A Power of Attorney is a legal document that you (as the "principal") create. It gives another person (your agent, or "attorney-in-fact") the legal authority to act on your behalf. You can give your agent broad, ongoing powers, such as handling all of your finances, or limit him/her to specific actions and dates, for example selling your car while you are away. Your agent may not represent you in court. He or she may not write, change, or revoke your will.
You can find additional materials on powers of attorney by browsing the library shelves near the listed books or by searching the library catalog.
1. BASIC TYPES OF POWER OF ATTORNEY
- General Financial Power of Attorney: permits the agent to transact any or all business other than health care for the principal.
- Durable Financial Power of Attorney: remains active if the principal becomes incapacitated.
- Durable Power of Attorney for Health Care, sometimes called Health Care Power ofAttorney, which California combines with a living will to create an Advance Health Care Directive (see our "Living Wills & Medical Directives" Resource Guide).
- Limited (or Special) Power of Attorney: used for childcare, for example, allowing the agent to make decisions in place of the parents about school or health care for the children. Incarcerated persons may need one or more PoAs for this and other specific tasks of limited duration.
- Military Power of Attorney: Federal law makes special provisions for the drafting of powers of attorney for Military personnel, who should contact their Armed Services Legal Assistance Office for information. Use this link to find a Legal Assistance office near you: http://legalassistance.law.af.mil/content/locator.php.
- Financial Institution Power of Attorney: some banks and other financial institutions (such as CalPERS and the IRS) require that you use their own forms.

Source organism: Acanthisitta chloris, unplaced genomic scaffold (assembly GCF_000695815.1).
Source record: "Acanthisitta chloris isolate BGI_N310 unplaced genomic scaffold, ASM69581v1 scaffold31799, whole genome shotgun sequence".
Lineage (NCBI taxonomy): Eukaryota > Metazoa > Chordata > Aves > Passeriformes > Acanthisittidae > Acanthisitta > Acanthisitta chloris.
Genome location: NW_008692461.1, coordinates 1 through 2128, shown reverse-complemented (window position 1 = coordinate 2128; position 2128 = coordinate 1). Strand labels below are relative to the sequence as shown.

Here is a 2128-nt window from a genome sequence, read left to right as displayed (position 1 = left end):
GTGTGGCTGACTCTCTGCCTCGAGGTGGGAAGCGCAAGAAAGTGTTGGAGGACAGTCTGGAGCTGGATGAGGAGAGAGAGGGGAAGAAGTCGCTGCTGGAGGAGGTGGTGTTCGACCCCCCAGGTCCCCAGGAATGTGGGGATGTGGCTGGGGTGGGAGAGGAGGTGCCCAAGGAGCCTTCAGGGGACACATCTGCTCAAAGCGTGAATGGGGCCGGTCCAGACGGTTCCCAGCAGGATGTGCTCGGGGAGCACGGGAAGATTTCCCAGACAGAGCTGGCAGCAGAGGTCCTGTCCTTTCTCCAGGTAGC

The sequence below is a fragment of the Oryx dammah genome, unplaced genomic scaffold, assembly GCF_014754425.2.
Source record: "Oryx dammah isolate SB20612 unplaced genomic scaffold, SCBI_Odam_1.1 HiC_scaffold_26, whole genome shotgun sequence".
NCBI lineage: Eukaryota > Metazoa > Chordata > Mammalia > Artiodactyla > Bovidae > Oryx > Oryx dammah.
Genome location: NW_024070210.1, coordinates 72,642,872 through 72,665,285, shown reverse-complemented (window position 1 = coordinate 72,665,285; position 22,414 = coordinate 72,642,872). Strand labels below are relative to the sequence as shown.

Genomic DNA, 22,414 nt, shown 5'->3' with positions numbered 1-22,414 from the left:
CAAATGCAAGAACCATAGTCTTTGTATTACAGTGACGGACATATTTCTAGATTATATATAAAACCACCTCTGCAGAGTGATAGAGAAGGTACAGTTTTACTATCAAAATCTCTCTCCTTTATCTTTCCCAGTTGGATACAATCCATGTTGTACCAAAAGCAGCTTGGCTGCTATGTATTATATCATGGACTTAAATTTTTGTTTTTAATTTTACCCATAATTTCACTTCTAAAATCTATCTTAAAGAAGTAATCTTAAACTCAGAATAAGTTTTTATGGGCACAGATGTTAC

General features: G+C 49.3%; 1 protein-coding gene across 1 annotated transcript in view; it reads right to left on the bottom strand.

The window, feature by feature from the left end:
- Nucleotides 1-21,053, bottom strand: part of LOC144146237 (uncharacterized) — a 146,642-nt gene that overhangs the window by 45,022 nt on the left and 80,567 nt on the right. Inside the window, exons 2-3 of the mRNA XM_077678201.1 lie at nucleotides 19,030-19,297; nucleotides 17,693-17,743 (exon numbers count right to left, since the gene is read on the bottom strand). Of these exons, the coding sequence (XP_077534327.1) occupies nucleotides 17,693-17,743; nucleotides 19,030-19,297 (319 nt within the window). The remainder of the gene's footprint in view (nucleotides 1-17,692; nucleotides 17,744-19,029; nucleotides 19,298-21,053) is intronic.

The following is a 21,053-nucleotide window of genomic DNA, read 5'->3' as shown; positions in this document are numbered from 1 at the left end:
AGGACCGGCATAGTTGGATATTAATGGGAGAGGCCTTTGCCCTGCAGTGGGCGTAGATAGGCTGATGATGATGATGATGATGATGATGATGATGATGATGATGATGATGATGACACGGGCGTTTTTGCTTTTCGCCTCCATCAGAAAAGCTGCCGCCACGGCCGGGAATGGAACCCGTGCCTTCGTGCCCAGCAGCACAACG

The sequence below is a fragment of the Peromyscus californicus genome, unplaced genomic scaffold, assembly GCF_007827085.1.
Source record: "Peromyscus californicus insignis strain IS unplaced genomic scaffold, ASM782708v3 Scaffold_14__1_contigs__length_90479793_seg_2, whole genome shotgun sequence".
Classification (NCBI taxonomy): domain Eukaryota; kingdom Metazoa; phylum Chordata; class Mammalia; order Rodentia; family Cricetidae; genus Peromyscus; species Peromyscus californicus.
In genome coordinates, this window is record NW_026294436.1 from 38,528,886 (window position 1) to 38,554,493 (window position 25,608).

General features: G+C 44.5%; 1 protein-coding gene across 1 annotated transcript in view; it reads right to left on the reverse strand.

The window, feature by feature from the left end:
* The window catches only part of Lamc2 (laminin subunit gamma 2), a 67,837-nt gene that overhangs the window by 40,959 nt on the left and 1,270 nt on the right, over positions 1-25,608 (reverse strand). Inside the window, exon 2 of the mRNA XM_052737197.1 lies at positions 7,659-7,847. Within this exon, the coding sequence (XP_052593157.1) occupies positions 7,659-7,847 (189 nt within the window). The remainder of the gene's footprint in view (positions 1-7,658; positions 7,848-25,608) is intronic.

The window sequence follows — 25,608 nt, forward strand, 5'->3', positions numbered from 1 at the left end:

2. SELF HELP
The books listed below are in the Law Library. You may also find copies at your public library, in bookstores, or for sale on the publishers' websites.
Living Wills and Powers of Attorney for California. KFC 110 .Z9 I78
Step-by-step instructions for creating financial and healthcare powers of attorney.
Electronic access: On the law library computers, using Nolo Ebooks.
California Power of Attorney Handbook: with Forms. KFC 110 .Z9 T35
Power of Attorney Handbook. KF 1347.Z9 H35
Law summaries and forms for all states; models of related forms, such as the "Affidavit of the Attorney-in-Fact," for third parties who request it for assurance that the document is valid. [Includes FORMS in the book and on an accompanying CD]
3. LEGAL ENCYCLOPEDIAS and PRACTICE GUIDES
California Jurisprudence III KFC 80 .C35
Vol. 2B Agency, Section III, Powers of Attorney. This legal encyclopedia, written by legal experts, examines the law in more detail. It also reviews related case law.
Electronic access: On the law library computers, using Westlaw.
California Legal Forms Transaction Guide KFC 68 .C32
Vol. 31 Chapter 98, Powers of Attorney. Provides interpretation of the law, procedures for working with these documents, and language for drafting many specific powers.
Electronic access: On the law library computers, using the LexisNexis CD.
California Powers of Attorney and Health Care Directives KFC 336 .C35
Attorneys use this comprehensive source for legal interpretation and form drafting.
Electronic access: On the law library computers, using Onlaw.
4. FORMS and EXAMPLES
Most of the books listed above supply either print or electronic access to model forms and general drafting guidelines, which may then be modified to reflect your particular circumstances. The California Probate Code section §4401 supplies 'legally sufficient" language you can use for your own Durable Power of Attorney. If you believe the Uniform Statutory Form Power of Attorney is sufficient for your needs, you can use the interactive, customizable, and downloadable example on our website: http://www.saclaw.org/pages/forms-page.aspx.
California's Probate Code sections §4000 through §4545 contain California's Power of Attorney Law, and outline the responsibilities of both the principal and the agent. The Probate Code is online at www.leginfo.ca.gov/calaw.html. Mark the box next to Probate Code and click on "Search" for a hyper-linked table of contents. Alternatively, use the printed code volumes on the shelf at the law library:
6. WEB SITES
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